The Curse of Castle Circus Strikes again?
One of my very favourite politicians of modern times was Harold Macmillan, the ice-cool composure of his generation is an utter inspiration in these hysterical 24 hour media obsessed world we now operate in.
In 1958 Macmillan remained committed to maintaining full or nearly full employment, bringing him into dispute with many hard-liners in his own party. Super Mac rejected the advice of his more monetarist Chancellor Peter Thorneycroft, and two treasury Ministers (Nigel Birch and Enoch Powell) who wanted to support the value of Sterling by exchange controls which would save the pound but cost jobs. On January 7th as Macmillan was leaving for a Commonwealth tour all three of them promptly resigned in protest.
Mac refused to cancel a tour of the commonwealth and famously described this near-collapse of his Government to journalists as ‘a little local difficulty’.
In fact what he said to reporters at Heathrow airport was this: “It is always a matter of regret from the personal point of view when divergences arise between colleagues, but it is the team that matters and not the individual, and I am quite happy about the strength and the power of the team, and so I thought the best thing to do was to settle up these little local difficulties, and then turn to the wider vision of the Commonwealth”
Parties are a coalition of people sharing a broad philosophy; they are not a firm where everyone has no choice but to put up or shut up. I welcome independent thinking and recognise that councillors have the right, the duty even, to disagree with their party, or their colleagues when necessary.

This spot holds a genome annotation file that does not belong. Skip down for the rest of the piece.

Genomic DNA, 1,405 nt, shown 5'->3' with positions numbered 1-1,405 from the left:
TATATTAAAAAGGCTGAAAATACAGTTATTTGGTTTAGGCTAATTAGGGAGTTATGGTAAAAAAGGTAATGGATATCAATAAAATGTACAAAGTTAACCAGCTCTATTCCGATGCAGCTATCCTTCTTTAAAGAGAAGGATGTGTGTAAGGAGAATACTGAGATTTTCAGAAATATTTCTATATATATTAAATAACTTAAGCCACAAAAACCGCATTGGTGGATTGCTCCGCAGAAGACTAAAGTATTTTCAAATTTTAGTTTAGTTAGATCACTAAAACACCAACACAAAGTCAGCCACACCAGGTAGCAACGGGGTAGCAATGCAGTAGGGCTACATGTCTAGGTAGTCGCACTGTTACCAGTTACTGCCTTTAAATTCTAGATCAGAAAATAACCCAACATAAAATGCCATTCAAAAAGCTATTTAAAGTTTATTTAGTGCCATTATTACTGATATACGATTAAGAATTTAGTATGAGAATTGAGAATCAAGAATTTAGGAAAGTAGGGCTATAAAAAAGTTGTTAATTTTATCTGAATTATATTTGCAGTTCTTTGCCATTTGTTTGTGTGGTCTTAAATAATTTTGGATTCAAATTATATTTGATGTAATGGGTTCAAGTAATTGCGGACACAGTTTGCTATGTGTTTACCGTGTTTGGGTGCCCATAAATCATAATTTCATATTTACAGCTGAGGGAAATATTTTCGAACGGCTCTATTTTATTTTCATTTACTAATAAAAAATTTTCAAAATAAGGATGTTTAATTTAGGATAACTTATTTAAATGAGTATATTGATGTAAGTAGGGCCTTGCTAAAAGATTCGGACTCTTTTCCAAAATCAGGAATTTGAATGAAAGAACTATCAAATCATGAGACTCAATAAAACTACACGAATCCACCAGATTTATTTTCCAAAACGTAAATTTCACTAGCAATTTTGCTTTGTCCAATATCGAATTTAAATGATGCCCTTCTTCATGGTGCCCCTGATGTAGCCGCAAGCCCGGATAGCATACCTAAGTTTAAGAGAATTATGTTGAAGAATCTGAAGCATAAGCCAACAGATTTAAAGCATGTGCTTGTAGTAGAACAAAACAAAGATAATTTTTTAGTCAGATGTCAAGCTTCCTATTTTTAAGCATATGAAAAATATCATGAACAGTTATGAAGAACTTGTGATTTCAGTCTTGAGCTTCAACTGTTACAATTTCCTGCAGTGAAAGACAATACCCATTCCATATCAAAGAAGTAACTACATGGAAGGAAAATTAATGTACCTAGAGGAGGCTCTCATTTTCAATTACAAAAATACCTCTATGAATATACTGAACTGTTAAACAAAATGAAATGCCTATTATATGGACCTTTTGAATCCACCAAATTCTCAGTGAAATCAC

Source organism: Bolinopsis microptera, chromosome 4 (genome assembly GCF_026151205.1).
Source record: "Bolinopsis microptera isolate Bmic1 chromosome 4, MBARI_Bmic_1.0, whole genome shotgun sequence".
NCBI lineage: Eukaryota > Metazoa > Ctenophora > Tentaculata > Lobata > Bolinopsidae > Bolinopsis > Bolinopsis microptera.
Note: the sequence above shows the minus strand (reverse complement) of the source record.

I think Macmillans quote above sums up almost perfectly how a political party should be run.
In Torbay the Tories have been all over the newspaper for all the wrong reasons this week. Firstly there has been lively row between a councillor and an officer, which became the cause of a disciplinary hearing, followed by the councillor concerned being suspended. This was promptly followed up by the fairly acrimonious resignation of the political assistant to the group- and all under the steely gaze of a local newspaper desperate for copy at an otherwise quiet news week.
This kind of row is not helpful to my election, there is no doubt that the public tolerance for councillors is very low, especially when rows blow up over ‘trivial’ or non essential business matters like this seems to be.
Anything that builds on the idea that all they do is argue about pointless procedures (famously the Lib Dems spent a whole evening arguing about whether to scrap free tea and biscuits a few years ago and a week or two ago our lot spent two hours debating the merits of having free reserved car parking spaces for themselves) is a bad thing and only encourages people not to vote in local elections.
On the other hand I do get frustrated that any disagreement between councillors in the same party is leapt on by the media as ‘a damaging split’. It is simply not possible, or desirable, to have 20+ local councillors agreeing the whole time - democracy and indeed Torbay would not be served with such poor scrutiny.
Councillors are there to debate, discuss, challenge and sometimes even to disagree on your behalf, for the things he or she believes you want; and sometimes this will not be the same as is wanted by his or her party colleages or even the Conservative mayor.
The mayoral system means that the Mayor proposes and the council debates. Broadly councillors and Mayors of the same party share the same philosophy but - as Macmillan was aware - you cannot always see eye to eye.
What they don’t have the right to do is to behave disrespectfully to each other and even more importantly, towards their (our) civil servant employees.